23 November, 2009

The scent of dirty hands.

I'm a follower of football and other sports, but only in the sense that I pay attention when it becomes too big to ignore. Like when the French won the World Cup in 1998--what untrammeled joy!--and now. Thierry Henry is central today, as he was then, but for a different reason. This time around, it was his hand, as captain of the team, that blatantly nudged the ball along and pushed an under-performing France into the 2010 finals, pushing out the Irish. What empty words can he offer all his underage, football-playing fans? According to Henry, his behavior is the referee's responsibility: "Il y a main, mais je ne suis pas l'arbitre." (There was a hand, but I am not the referee.) There is a lot of money leaning on that hand of Henry's. According to the regional paper Le Midi Libre (which also published the cartoon above), 120 million euros go to TF1 to air the World Cup 2010; more than 20 million euros in sponsorship for the French soccer federation; not including a separate 42.6 million euro Nike contract; the employment of an estimated 14,000 people...and the brash coach the French love to hate, their own Raymond Domenech, receives 862,000 euros as a bonus for getting the team into the finals, and here's what he has to say:

"I do not understand why we are being portrayed as the guilty party. I didn't see it (the handball) at the time. After I watched it back, I can see it is a mistake by the referee. To me this is the game and not cheating. I do not understand why we are being asked to apologize.''

Just days after Henry's Helping Hand, we were all treated to a hastily convened conference in Germany where it was announced that profound and widespread corruption marked professional football leagues, from the minor to the Champions and European, with some 200 fixed matches in 2009 alone.

But it isn't just soccer or sports alone:

- from Jacques Bouille, the mayor of lush Cote d'Azur village St. Cyprien who committed suicide in his cell as he faced serious corruption/embezzlement charges (including but not limited to money laundering, bribery and abuse of public office, aggravated diversion of millions in public funds for personal gain, and forgery), to his deputy and chief of finance, Pierre Fontveille, who lasted just nine days as replacement mayor before being charged with a raft of his own corruption charges and placed in custody;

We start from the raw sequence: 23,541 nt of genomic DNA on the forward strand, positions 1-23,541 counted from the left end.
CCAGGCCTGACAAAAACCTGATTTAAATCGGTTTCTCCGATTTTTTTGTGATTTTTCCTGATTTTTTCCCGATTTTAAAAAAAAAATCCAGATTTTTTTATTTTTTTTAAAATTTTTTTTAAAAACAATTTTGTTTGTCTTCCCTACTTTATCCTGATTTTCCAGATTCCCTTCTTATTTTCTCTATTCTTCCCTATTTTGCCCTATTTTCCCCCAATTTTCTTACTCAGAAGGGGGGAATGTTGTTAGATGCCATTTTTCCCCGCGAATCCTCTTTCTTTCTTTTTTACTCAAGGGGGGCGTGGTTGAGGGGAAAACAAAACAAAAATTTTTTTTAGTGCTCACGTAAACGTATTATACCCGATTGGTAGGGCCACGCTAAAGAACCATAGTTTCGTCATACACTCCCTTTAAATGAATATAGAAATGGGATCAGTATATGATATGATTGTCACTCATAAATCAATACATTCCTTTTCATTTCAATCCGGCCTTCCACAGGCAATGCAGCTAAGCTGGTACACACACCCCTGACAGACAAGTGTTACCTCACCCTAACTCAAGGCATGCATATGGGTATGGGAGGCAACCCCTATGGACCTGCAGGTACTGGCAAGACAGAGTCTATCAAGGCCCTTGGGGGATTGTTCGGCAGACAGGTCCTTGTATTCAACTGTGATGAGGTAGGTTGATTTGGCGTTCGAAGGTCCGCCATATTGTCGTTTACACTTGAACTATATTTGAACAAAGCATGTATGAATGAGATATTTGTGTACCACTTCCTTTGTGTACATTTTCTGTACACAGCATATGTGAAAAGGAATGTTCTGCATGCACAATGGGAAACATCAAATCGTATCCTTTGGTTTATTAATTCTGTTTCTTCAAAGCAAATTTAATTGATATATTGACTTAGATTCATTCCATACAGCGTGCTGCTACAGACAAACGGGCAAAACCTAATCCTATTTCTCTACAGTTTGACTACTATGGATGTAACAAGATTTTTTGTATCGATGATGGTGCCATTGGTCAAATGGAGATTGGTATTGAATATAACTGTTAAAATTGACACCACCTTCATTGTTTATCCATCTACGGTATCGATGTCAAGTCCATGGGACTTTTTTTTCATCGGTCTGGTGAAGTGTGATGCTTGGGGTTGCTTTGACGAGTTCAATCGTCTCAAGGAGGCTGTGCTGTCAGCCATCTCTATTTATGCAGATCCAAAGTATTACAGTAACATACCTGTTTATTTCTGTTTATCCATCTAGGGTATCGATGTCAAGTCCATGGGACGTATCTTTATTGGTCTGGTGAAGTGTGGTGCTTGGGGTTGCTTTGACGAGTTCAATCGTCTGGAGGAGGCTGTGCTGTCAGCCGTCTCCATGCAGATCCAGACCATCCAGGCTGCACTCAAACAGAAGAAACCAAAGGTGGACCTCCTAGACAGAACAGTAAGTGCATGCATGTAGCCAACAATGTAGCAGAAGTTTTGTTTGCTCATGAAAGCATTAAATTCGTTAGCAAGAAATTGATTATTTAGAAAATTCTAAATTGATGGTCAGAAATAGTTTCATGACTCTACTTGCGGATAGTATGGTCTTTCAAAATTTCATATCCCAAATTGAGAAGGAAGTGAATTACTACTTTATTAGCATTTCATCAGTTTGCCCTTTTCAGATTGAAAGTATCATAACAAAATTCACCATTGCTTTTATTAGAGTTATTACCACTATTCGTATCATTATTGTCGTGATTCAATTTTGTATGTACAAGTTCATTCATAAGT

- from Dominique de Villepin's ongoing, less than clear Clearstream Affair (a.k.a. the French Watergate), in which he has been charged as having falsely accused then-presidential rival Nicolas Sarkozy of having paid bribes for a sale of warships to Taiwan, to the former president, formerly august Jacques Chirac, around whom swirl the endless will-they-or-won't-they-charge-him-with-corruption questions (he is accused of having falsified contracts to funnel millions of euros to political associates and friends while he was mayor of Paris);

- not to mention Charles Pasqua, who was interior minister under President Jacques Chirac, and was just sentenced to a year in prison, (with a further two years suspended) for arms-trafficking to the Angolan government in the 1990s.

The dirty hands seem to be everywhere in French politics as well.

In French business, more of the same: in 2007, former joint CEO of EADS (the aerospace corporation) Noël Forgeard was accused of insider trading (to the tune of 2.5 million euros profit for himself and 4.2 million for his children), and after having made 10,000 employees redundant after bad results, earned 8.5 million euros--for leaving the company. There's the 3.2 million euro payoff for the outgoing boss of car parts supplier Valeo VOLF.PA as it all the while benefits from state backing and prepares to cut 5,000 jobs. And there's Jérôme Kerviel, worthy of his own Wikipedia entry:

...(born January 11, 1977) Kerviel is a French trader who has been charged in theJanuary 2008 Société Générale trading loss incident, resulting in losses valued at approximately €4.9 billion. Société Générale characterises Kerviel as a rogue trader and claims Kerviel worked these trades alone, and without its authorization. Kerviel, in turn, told investigators that such practices are widespread and that getting a profit makes the hierarchy turn a blind eye.

Not to mention the parlous state of state subsidized business, where cartels and rule-bending are often par for the course. With table sugar, for example, you watch a small handful of French companies received 128.5 million euros of tax-supported funds. They are only part of a larger European sugar industry picture.

In such a bureaucratic society, with so many different ways to divert state money, the regular Joes also often find it acceptable, indeed normal, to play fast and loose with their own numbers in declaring taxes and benefits.

Where does one pin the responsibility, on the political elite? The business leaders? Our sports heroes? Society at large? How does one begin to effect change? Sometimes it's enough to wax nostalgic for some old-fashioned, high-minded Anglo-Saxon Protestant rectitude (but without the side-orders of hypocrisy and condescension that usually come with it).

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